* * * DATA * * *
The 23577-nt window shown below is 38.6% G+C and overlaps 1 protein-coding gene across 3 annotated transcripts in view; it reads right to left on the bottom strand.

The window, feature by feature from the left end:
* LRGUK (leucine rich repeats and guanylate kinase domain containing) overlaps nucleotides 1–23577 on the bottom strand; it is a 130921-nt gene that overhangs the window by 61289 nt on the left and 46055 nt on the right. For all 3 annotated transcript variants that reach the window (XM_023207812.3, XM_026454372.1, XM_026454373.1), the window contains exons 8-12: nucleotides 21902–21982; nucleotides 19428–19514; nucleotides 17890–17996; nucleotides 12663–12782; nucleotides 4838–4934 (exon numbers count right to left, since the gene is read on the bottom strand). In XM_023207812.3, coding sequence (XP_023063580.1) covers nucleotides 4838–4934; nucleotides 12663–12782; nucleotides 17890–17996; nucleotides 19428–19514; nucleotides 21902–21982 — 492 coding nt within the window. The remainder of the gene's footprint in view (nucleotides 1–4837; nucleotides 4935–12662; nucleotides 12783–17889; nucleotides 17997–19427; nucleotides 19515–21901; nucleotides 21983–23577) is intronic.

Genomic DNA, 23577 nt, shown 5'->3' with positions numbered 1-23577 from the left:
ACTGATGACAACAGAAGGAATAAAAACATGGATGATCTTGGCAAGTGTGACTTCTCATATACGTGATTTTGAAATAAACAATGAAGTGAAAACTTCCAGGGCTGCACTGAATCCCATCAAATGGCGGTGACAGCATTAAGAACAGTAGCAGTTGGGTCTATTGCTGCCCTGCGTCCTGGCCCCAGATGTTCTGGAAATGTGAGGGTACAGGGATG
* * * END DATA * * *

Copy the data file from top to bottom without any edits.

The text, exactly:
The 23577-nt window shown below is 38.6% G+C and overlaps 1 protein-coding gene across 3 annotated transcripts in view; it reads right to left on the bottom strand.

The window, feature by feature from the left end:
* LRGUK (leucine rich repeats and guanylate kinase domain containing) overlaps nucleotides 1–23577 on the bottom strand; it is a 130921-nt gene that overhangs the window by 61289 nt on the left and 46055 nt on the right. For all 3 annotated transcript variants that reach the window (XM_023207812.3, XM_026454372.1, XM_026454373.1), the window contains exons 8-12: nucleotides 21902–21982; nucleotides 19428–19514; nucleotides 17890–17996; nucleotides 12663–12782; nucleotides 4838–4934 (exon numbers count right to left, since the gene is read on the bottom strand). In XM_023207812.3, coding sequence (XP_023063580.1) covers nucleotides 4838–4934; nucleotides 12663–12782; nucleotides 17890–17996; nucleotides 19428–19514; nucleotides 21902–21982 — 492 coding nt within the window. The remainder of the gene's footprint in view (nucleotides 1–4837; nucleotides 4935–12662; nucleotides 12783–17889; nucleotides 17997–19427; nucleotides 19515–21901; nucleotides 21983–23577) is intronic.

Genomic DNA, 23577 nt, shown 5'->3' with positions numbered 1-23577 from the left:
ACTGATGACAACAGAAGGAATAAAAACATGGATGATCTTGGCAAGTGTGACTTCTCATATACGTGATTTTGAAATAAACAATGAAGTGAAAACTTCCAGGGCTGCACTGAATCCCATCAAATGGCGGTGACAGCATTAAGAACAGTAGCAGTTGGGTCTATTGCTGCCCTGCGTCCTGGCCCCAGATGTTCTGGAAATGTGAGGGTACAGGGATG